Like most things teenage, punk unquestionably had an obsession with death.
From the distance of 40 years, it can be hard to comprehend just how little time it took for punk to change the face of popular music. The story of D.O.A., a landmark of punk cinema that recently made its debut on DVD and Blu-ray, puts this rapid mutation in perspective. Filmed in early 1978, D.O.A. captured a movement barely two years old and already on the verge of collapse. By the time of its premiere another three years later, all of the bands depicted, including stars the Sex Pistols, had broken up; Nancy Spungen and Sid Vicious, whose depressingly strung-out joint interview is the film’s most notorious sequence, were dead; and popular culture had shifted irrevocably.
D.O.A., then, is a time capsule preserving a period that had passed before the film was developed, let alone released. Its nominal subject is the Sex Pistols’ first and final tour of the United States: two weeks of fear and loathing which culminated in the group’s onstage implosion at the Winterland in San Francisco on January 14, 1978. But it’s also a film about the punk movement itself—and thus, by extension, about the end of the 1970s and the end of the 20th century.
Shooting guerrilla-style on handheld 16-millimeter cameras, first-time director Lech Kowalski and his crew capture a handful of bands, fans and detractors—including notorious Thatcher-era cultural crusader Mary Whitehouse—from the eye of the hurricane. D.O.A. is loosely structured by the Pistols’ death march across the American South, but it flits impressionistically back and forth across the Atlantic, capturing the post-apocalyptic bleakness of late 1970s London along with the carnivalesque surrealism of the Bible Belt in that same era. Some of the documentary’s most memorable scenes don’t have much to do with punk at all: the bizarre interview with an Elvis impersonator at Graceland to “pay his respects” for the King’s birthday is a small masterpiece in itself.
Indeed, given the grim mood on the Pistols tour, it’s surprising how fun D.O.A. can be. Many of the interviews with concertgoers aren’t all that distinct in tone from the ones in Jeff Krulik’s Heavy Metal Parking Lot six years later: a refreshing reminder that even in its death spiral, punk’s first wave wasn’t all hard drugs and self-loathing. When the Pistols reach San Francisco, however, things get weirder and more ominous. The fans are angrier and more heavily drugged, the police more aggressive: in one of the film’s most poignant moments, Kowalski speaks to a woman who’s just been thrown out of the venue and onto the concrete by overzealous security. At the famous moment when Johnny Rotten rhetorically asks the Winterland audience if they’ve ever had the feeling they’ve been cheated, the camera is fixed on another woman outside the venue, writhing and masturbating furiously in the street. Its gaze is less prurient than distanced and dismayed.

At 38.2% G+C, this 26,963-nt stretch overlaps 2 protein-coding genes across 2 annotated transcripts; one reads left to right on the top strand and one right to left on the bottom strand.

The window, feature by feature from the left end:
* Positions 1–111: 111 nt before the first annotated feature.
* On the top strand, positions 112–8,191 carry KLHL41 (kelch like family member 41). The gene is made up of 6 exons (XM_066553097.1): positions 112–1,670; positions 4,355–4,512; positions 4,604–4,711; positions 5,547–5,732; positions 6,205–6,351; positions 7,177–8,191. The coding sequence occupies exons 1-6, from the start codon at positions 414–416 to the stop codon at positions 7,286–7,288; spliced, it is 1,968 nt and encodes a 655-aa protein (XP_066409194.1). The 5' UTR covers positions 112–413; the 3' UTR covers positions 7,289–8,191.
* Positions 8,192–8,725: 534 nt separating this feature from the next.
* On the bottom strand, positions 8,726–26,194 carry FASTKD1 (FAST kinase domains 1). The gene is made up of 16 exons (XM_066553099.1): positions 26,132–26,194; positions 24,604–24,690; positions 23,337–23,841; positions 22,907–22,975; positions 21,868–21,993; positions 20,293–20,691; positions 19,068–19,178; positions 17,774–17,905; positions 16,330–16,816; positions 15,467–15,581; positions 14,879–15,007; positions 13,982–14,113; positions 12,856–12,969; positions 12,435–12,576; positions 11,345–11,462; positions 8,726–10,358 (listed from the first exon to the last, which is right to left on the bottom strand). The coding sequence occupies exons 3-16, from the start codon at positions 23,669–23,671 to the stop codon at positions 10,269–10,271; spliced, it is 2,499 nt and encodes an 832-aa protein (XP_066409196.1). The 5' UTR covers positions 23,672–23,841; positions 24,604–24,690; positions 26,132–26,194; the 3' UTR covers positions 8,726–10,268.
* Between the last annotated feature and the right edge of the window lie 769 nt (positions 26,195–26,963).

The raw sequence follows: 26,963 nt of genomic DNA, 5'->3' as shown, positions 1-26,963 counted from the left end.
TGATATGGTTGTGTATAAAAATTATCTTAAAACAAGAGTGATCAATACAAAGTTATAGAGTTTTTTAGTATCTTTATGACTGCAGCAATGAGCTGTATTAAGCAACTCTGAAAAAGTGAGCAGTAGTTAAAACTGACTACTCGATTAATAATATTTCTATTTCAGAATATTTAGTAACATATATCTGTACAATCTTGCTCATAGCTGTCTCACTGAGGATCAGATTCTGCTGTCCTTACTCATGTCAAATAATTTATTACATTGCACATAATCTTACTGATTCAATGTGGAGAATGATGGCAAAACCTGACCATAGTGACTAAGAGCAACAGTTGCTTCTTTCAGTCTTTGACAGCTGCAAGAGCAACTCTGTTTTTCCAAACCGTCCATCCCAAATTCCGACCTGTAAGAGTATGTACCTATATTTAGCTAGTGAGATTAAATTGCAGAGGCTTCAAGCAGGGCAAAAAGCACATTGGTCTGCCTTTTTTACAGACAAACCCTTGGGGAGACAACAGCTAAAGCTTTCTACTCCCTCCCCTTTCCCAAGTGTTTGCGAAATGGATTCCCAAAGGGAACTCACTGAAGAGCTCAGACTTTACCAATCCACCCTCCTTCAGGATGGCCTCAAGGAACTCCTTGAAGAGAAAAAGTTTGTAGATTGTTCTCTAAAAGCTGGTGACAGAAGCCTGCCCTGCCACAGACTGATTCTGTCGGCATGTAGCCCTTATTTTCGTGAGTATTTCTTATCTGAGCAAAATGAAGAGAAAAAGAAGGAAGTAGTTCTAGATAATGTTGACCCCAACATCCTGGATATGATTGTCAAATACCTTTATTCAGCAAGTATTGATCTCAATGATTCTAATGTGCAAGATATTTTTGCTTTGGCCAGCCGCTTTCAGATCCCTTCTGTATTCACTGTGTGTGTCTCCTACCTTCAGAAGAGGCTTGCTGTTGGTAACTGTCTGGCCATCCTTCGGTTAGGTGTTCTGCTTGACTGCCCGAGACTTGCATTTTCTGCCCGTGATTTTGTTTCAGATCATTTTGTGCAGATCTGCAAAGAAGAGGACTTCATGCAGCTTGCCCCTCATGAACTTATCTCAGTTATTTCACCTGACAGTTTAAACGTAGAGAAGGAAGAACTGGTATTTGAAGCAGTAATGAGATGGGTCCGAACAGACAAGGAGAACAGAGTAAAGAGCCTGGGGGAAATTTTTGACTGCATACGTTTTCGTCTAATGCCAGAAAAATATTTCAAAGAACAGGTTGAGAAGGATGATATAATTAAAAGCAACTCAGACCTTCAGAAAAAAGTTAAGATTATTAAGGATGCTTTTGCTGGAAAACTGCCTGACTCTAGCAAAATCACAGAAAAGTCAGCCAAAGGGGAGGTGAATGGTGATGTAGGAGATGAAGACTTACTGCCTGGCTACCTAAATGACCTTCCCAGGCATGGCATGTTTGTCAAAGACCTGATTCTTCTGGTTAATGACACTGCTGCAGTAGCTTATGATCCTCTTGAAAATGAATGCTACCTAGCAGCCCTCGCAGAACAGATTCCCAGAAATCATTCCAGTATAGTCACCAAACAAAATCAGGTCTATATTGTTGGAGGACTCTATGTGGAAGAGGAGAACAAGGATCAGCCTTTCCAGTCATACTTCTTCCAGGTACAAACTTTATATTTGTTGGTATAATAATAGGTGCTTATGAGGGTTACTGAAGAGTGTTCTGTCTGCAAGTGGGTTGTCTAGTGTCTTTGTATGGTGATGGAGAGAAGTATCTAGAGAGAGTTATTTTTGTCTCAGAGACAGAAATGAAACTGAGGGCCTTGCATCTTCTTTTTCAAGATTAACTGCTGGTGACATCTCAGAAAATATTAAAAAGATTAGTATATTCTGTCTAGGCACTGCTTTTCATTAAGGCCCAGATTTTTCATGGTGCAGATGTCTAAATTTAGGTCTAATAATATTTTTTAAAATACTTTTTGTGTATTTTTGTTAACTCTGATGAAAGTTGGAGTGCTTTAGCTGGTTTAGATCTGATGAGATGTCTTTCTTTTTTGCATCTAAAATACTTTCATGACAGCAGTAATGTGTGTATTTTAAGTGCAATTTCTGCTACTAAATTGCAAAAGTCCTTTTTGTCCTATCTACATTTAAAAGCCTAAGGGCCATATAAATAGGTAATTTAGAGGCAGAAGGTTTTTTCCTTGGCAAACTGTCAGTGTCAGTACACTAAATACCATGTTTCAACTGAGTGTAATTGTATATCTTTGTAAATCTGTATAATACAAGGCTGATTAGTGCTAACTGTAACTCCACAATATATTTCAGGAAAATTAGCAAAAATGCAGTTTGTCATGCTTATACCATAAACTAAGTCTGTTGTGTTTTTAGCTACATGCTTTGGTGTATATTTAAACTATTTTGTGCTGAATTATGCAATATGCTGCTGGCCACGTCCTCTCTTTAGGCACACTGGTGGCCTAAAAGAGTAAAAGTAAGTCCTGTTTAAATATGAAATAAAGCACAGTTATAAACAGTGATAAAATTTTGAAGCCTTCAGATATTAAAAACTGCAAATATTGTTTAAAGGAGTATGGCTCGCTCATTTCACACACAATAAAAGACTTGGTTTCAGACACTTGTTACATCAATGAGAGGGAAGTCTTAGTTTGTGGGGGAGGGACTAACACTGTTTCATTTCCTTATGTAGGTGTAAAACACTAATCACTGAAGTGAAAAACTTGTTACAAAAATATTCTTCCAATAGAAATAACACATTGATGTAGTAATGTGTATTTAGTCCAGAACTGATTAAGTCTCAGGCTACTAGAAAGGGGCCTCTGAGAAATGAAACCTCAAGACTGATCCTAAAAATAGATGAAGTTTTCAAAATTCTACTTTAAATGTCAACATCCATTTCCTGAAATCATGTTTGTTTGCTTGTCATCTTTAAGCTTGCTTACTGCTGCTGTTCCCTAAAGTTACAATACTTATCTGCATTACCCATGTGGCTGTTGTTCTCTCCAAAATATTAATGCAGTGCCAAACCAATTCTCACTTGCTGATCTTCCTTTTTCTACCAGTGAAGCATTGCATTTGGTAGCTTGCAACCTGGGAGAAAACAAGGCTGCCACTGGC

Balancing out the chaos is a subplot about “Terry and the Idiots,” one of the dozens of otherwise anonymous teenage punk groups that sprang up in England and elsewhere in the wake of the Pistols. Throughout the film, frontman Terry Sylvester holds forth in a series of interviews about clashes with his parents, the hopelessness of working-class life in Britain and the freedom offered by punk before making his untriumphant debut—including a nigh-unrecognizable version of “Anarchy in the U.K.”—to a smirking and heckling pub audience. The sequence where the Idiots “chicken out” and make Terry “look a cunt” plays brilliantly like a low-stakes analogue to the Sex Pistols’ demise; and while D.O.A. climaxes with the Pistols’ onstage implosion in San Francisco (“I’m an abortion,” Rotten smirks at the conclusion of “Bodies”; “What does that make you?”), the last people we actually see are Terry and his mates: strolling across the Ballardian landscape of 1978 London, chastened but undefeated, their next gig and next shag waiting for them on the horizon. Their guileless everypunk existence adds a weirdly optimistic note of social realism to the film.
This sense of youthful innocence may, in fact, be D.O.A.’s most valuable perspective. The three years of punk in its original form were analogous to—and for many participants, synonymous with—adolescence: a motif that shows up again and again in the film. Slouched over the microphone in his carefully distressed menswear, Johnny Rotten looks all of 14; Poly Styrene, the braces-wearing frontwoman of X-Ray Spex, looks even younger. At one point, a camera operator interviews an unidentified 12-year-old girl about her upcoming performance, which involves painting her face white like Linda Blair from The Exorcist and spitting pea soup all over the stage. When Rotten sings the “No future” refrain from “God Save the Queen,” Kowalski intercuts the scene with B-roll footage of grinning and mugging English schoolchildren, many of whom appear no younger than the kids pogoing in the concert shots.
Like most things teenage, punk unquestionably had an obsession with death—of which Sid and Nancy are among its most infamous casualties. But what made it transformative was its equally teenage sense of life and vitality. There’s a sense of hope in the way the spotty, starry-eyed kids waiting in line for the Sex Pistols in this film don’t look so different from any other concert audience, then or now; like adolescence, artists and movements will come and go, but youth culture is a comforting constant. And while the Sex Pistols may have been “D.O.A.” when they washed up on American shores, in their own clumsy way, Terry and the Idiots were forever. Not a bad legacy.